Kimberlé Williams Crenshaw
Professor of Law
Jerome Greene Hall, Room 827
435 West 116th Street
New York NY 10027
- Constitutional Law
- Civil Rights
- Critical Race Theory
- Feminism and Law
- Race, Representation and the Law
- University of Wisconsin, LL.M., 1985
- Harvard Law School, J.D., 1984
- Cornell University, B.A., 1981
B.A., Cornell, 1981; J.D., Harvard, 1984; LL.M., Wisconsin, 1985. Presently professor of law at Columbia and UCLA. Has written in the areas of civil rights, black feminist legal theory, and race, racism and the law.
Her work has appeared in the Harvard Law Review, the National Black Law Journal, the Stanford Law Review, and the Southern California Law Review. A founding coordinator of the Critical Race Theory workshop; coeditor of Critical Race Theory: Key Documents That Shaped the Movement. Has lectured nationally and internationally on race matters, addressing audiences throughout Europe, Africa, and South America. She has facilitated workshops for civil rights activists in Brazil and in India, and for constitutional court judges in South Africa.
Her work on race and gender was influential in the drafting of the equality clause in the South African Constitution. In 2001, she authored the background paper on Race and Gender Discrimination for the United Nations' World Conference on Racism and helped facilitate the inclusion of gender in the WCAR Conference Declaration. In the domestic arena, she has served as a member of the National Science Foundation's committee to research violence against women and has assisted the legal team representing Anita Hill.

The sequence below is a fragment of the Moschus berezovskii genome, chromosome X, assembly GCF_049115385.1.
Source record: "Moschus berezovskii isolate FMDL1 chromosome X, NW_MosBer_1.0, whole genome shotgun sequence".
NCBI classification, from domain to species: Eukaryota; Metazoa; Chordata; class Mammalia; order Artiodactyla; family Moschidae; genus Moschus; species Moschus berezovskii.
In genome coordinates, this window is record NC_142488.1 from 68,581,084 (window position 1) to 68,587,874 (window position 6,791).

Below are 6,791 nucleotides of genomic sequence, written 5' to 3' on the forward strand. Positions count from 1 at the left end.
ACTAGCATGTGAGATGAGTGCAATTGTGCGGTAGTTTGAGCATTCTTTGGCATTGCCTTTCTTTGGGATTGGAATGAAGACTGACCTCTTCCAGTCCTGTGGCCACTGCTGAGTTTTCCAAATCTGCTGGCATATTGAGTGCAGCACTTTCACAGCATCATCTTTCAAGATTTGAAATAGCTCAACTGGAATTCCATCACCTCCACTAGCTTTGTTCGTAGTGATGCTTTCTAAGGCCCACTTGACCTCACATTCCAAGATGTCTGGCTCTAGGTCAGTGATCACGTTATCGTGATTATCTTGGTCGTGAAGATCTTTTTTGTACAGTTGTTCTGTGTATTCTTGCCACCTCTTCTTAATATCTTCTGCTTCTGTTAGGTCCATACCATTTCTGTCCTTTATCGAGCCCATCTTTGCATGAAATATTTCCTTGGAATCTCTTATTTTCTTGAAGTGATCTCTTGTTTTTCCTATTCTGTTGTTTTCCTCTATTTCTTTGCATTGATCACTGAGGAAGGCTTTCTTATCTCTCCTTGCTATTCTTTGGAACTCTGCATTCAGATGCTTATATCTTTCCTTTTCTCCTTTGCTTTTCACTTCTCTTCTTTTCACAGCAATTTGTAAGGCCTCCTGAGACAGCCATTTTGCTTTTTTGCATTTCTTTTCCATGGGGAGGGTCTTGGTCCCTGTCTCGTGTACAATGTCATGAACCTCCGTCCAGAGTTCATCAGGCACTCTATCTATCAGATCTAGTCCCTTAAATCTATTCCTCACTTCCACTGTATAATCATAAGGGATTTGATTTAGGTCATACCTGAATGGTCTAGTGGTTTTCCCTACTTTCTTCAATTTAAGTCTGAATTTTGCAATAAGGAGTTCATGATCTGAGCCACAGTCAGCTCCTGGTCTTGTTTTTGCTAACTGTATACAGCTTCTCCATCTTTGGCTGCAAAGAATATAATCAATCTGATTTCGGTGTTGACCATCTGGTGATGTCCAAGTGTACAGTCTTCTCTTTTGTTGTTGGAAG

In 1996, she co-founded the African-American Policy Forum to highlight the centrality of gender in racial justice discourse. Professor Crenshaw is also a founding member of the Women's Media Initiative and writes for Ms. Magazine, the Nation and other print media and is a regular commentator on NPR's "The Tavis Smiley Show" and MSNBC. With the support of the Rockefeller Foundation, Crenshaw facilitates the Bellagio Project, an international network of scholars working in the field of social inclusion from five continents.
She was twice named Professor of the Year at UCLA Law School and received the Lucy Terry Prince Unsung Heroine Award, presented by the Lawyers Committee on Civil Rights Under Law, for her path breaking work on black women and the law. She also received the ACLU Ira Glasser Racial Justice Fellowship in 2005-2007. She has reserached and lectured widely in Brazil as the Fulbright Distinguished Chair for Latin America, and was the recipient of the 2008-2009 Alphonse Fletcher Fellowship. She was awarded with an in-residence fellowship at the Center for Advanced Study in the Behavioral Science at Stanford University in 2008-2009.